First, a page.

By a Special Correspondent DIOCESES which have failed to include lay persons in their schools commissions were criticised this week by Mrs. Freda Wood, a deputy headmistress from Newcastle on Tyne, at the diamond jubilee conference of the Catholic Teachers' Federation, Mrs. Wood, speaking as newly-elected president at St. Mary's College of Education, Strawberry Hill, said: "In most dioceses, commissions have been set up on which many of our teachers are serving.
"But it is a matter of great regret and some concern that this is not yet the general pattern throughout the country."
The conference, on the theme of Christian education, was attended for the first time by religious and teachers of other denominations. Mrs. Wood urged upon them the need to defend the right to teach religion in schools, against which attacks are being made.
She said: "We must be ready to defend the basic principle that every child has a right to the opportunity of learning about the Christian Faith and all that it means."
She questioned whether parent-teacher co-operation in Catholic schools approached the ideals outlined in the Plowden Report on Primary Education, published this year. She said she did not think enough had been done, and that much more attention needed to be given to the matter at all stages in the child's education.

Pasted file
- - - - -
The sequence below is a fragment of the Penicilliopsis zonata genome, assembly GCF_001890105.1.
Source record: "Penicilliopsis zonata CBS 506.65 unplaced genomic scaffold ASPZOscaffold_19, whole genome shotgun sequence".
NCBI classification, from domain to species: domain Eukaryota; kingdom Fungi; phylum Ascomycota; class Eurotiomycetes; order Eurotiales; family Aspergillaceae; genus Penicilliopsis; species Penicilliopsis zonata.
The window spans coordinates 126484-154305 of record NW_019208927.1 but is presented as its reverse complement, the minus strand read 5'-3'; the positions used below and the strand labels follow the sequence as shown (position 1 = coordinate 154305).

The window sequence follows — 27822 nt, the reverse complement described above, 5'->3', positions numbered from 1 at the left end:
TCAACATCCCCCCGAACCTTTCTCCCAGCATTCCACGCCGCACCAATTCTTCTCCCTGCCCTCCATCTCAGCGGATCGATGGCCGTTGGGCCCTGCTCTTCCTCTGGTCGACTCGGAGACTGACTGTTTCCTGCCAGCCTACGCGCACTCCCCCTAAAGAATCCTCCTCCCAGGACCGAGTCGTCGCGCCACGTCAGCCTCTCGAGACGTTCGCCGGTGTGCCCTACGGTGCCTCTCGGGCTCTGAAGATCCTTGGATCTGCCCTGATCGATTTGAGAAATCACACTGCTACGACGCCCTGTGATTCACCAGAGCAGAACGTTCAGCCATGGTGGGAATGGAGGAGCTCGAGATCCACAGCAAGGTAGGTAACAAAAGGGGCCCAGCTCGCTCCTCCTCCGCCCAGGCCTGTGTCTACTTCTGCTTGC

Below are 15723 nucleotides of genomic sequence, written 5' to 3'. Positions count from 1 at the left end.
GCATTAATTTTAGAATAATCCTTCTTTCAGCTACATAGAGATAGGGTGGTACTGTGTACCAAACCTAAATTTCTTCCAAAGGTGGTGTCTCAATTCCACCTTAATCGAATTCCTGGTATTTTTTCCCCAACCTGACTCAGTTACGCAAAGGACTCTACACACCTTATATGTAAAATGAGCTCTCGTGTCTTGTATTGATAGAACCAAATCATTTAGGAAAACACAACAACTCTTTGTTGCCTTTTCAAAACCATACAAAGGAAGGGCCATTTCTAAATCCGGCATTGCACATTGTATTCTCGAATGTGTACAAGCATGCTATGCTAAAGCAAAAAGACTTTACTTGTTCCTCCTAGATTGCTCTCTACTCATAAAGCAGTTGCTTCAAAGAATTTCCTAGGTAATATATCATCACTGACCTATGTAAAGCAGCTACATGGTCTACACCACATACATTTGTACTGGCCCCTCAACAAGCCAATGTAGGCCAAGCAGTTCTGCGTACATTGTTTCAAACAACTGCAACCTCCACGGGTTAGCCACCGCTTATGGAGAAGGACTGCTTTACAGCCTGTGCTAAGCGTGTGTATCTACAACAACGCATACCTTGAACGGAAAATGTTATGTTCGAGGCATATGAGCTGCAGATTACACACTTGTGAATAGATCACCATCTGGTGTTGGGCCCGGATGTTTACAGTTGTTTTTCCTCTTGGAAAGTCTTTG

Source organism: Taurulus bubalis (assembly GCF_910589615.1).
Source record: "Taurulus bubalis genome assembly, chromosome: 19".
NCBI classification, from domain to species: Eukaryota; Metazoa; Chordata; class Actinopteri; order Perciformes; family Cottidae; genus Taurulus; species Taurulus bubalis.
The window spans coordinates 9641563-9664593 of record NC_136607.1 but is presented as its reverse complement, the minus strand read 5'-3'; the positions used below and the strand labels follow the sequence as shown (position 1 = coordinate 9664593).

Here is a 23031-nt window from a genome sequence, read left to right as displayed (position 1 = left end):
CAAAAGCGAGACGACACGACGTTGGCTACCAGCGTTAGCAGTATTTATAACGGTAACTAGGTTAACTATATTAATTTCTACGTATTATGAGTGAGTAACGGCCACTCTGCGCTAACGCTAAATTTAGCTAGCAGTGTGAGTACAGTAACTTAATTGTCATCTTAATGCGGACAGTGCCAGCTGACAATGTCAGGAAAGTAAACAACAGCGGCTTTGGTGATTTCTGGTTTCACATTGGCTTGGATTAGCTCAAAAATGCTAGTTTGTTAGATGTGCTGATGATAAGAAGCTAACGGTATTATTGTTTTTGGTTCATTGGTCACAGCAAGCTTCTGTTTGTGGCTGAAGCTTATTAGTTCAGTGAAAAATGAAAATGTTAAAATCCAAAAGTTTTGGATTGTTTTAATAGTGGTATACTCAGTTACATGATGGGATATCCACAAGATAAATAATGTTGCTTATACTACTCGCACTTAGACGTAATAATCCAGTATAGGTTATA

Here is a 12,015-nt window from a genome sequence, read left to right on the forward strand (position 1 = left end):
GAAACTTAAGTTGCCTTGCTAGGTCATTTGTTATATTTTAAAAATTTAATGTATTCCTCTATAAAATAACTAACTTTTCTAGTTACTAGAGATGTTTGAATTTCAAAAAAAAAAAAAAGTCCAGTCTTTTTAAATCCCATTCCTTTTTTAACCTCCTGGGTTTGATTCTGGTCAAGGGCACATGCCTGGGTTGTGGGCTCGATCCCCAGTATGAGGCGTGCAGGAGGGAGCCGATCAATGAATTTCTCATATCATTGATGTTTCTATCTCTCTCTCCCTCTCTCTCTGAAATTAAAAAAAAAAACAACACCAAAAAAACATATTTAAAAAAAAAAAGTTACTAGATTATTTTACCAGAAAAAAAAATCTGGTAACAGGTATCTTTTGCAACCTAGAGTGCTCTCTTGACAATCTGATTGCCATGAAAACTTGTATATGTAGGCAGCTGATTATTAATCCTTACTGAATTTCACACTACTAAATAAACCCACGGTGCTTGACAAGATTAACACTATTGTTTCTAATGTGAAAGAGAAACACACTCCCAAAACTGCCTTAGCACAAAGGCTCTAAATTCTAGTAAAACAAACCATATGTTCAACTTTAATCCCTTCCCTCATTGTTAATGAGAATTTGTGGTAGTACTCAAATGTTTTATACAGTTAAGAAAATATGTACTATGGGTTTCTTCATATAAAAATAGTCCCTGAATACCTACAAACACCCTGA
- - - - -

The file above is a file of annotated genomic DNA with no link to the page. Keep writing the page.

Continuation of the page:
Mrs. Wood said co-operation with parents would help to solve problems posed by present-day society. "We wage a constant war against false values and attitudes — against the lowering of moral standards and behaviour, the gutter Press, low standards of advertising, the exploitation of crime and evil influences as portrayed through the mass media, the lack of self-discipline and disregard for authority.
"All of these things hamper the teachers who are trying to inculcate in the young people of today true values of charity, honesty, truth and obedience, a respect for work and its due rewards and particularly respect for ourselves and our neighbours as creatures of God."
Of mechanical and other aids now being introduced into education, Mrs. Wood said teachers must be sure that they become servants and not masters. She said "only those methods and aids which make us more perfect in our work and benefit the children we teach" should be adopted.
Two hundred teachers from all parts of England and Wales attended the conference.
Guests included several Catholic archbishops and bishops, together with religious of other denominations and leaders of other Christian teachers' organisations.
Mr. William T. Glynn, headmaster of St. Gilbert's Primary School, Winton, Lanes., was elected vice-president of the federation.